Thanks to Pam Gray for filling us in on the VMN annual meeting that most of us missed!
Find a Part 2 report on the conference from Ann Murray HERE.
The 2022 Virginia Master Naturalist Conference was a resounding success. The Tidewater Chapter worked hard to pull off another memorable and worthwhile conference in Virginia Beach, September 9 – 11.
There is so much benefit in attending a conference in a completely different region of VA, as every field trip and class exposes you to flora and fauna so different from ours locally. Seeing a Diamondback Terrapin up close and personal was truly exceptional.
It was hard to pick from all the different field trips and classes. Lincoln and I went early on Friday to participate in the “Stumpy Lake Paddle”.
The weather was beautiful and paddling this 278-acre lake was quite an experience. The fish literally jump into your kayak. We were treated to many bird sightings, such as Double-Crested Cormorants, Blue and Green Herons, and Egrets.
The Dolphin Watch was cancelled because of the weather, but we boarded the boat anyway and were treated to Coastal Collections, which meant dragging nets on the bottom of the channel with experts pulling up treasures providing us a glimpse of the bottom. We viewed flounder, jellyfish and crustaceans such as the Decorator Crab, who utilizes materials from its environment to cover itself in disguise.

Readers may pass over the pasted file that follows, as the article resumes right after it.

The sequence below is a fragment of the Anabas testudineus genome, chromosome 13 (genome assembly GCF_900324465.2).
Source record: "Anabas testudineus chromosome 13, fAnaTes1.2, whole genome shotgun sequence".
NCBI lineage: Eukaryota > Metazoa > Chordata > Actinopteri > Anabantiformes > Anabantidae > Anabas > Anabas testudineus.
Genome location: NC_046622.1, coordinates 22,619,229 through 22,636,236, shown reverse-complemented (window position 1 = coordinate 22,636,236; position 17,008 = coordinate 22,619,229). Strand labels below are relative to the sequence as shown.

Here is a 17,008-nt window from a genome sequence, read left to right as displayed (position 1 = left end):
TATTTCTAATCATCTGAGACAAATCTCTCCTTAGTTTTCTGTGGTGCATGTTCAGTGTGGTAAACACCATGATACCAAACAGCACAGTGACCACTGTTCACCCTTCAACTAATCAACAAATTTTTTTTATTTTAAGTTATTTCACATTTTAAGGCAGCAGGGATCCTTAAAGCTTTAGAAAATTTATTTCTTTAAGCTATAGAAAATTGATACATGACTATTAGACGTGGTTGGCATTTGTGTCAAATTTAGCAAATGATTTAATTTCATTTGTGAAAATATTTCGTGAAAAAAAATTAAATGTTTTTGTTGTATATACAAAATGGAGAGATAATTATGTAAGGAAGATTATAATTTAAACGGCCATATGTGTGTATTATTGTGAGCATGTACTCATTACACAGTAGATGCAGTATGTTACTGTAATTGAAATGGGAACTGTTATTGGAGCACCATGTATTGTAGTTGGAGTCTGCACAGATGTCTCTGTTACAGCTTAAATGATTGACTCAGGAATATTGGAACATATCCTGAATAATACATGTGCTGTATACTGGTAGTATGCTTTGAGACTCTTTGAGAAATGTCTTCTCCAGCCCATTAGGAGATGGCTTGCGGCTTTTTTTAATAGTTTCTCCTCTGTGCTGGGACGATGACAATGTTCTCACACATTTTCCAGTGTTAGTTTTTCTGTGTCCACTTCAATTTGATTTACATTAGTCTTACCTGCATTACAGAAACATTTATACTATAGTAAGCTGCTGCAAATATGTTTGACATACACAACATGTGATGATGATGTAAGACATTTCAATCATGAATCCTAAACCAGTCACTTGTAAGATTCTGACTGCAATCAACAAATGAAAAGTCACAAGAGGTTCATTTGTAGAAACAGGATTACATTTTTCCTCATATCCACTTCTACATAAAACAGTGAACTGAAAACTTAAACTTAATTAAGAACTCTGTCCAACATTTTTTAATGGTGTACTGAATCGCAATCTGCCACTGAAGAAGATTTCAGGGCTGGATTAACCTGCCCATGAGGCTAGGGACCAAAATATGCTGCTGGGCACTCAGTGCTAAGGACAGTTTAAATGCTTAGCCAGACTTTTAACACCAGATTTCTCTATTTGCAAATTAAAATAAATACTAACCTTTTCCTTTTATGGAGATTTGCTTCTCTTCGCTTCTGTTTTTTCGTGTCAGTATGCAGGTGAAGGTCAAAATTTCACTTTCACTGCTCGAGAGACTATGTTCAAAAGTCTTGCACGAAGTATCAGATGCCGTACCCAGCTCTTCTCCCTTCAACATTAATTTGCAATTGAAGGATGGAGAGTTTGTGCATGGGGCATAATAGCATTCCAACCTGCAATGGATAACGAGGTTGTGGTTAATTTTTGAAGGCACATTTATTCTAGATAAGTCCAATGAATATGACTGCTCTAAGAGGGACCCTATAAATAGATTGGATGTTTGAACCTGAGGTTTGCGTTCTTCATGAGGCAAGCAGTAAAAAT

Decorator crab on left. Ann Murray and Lincoln Gray enjoying the boat ride on right.
My favorite of the weekend was next. I attended a class called, “Interpretation – Connecting People to Nature’s Story”. Assistant Park Ranger, Jennifer Higgins from First Landing State Park (at right) taught us how to bring the stories of nature to life through the portrayal of universal truths and tangible resources.
Our last event was the “Upland to the Bay – Natural Communities and Coastal Processes”. We went by Greyhound bus to the Savage Neck Dunes Natural Area Preserve. This 298-acre preserve contains outstanding Chesapeake Bay beach, dunes, and maritime forest communities; migratory songbird habitat; and a population of federally threatened northeastern beach tiger beetles. It was striking to see a developed system of sand dunes that reached 50 feet above the coastline. We viewed large oak trees with just their top canopies poking through above the sands. Amazing! Nestled among the dunes were freshwater ponds supporting a variety of plants and wildlife.
Nestled among the dunes were freshwater ponds supporting a variety of plants and wildlife.
While in the preserves, the ranger took us to the shoreline so that we could witness the large amount of beach erosion, which was the main reason for the dwindling population of the beach tiger beetle.
This conference had the largest attendance I’ve seen. Accommodations directly on the beach were awesome and the food was GREAT! Not to mention getting to meet fellow Master Naturalists from all over the state. This only covers a small amount of all the courses and field trips offered. I wish I could have attended them all.
– Pam Gray, Cohort VI, Projects Committee Chair, September 2022
Unless otherwise noted, all photos by Pam Gray.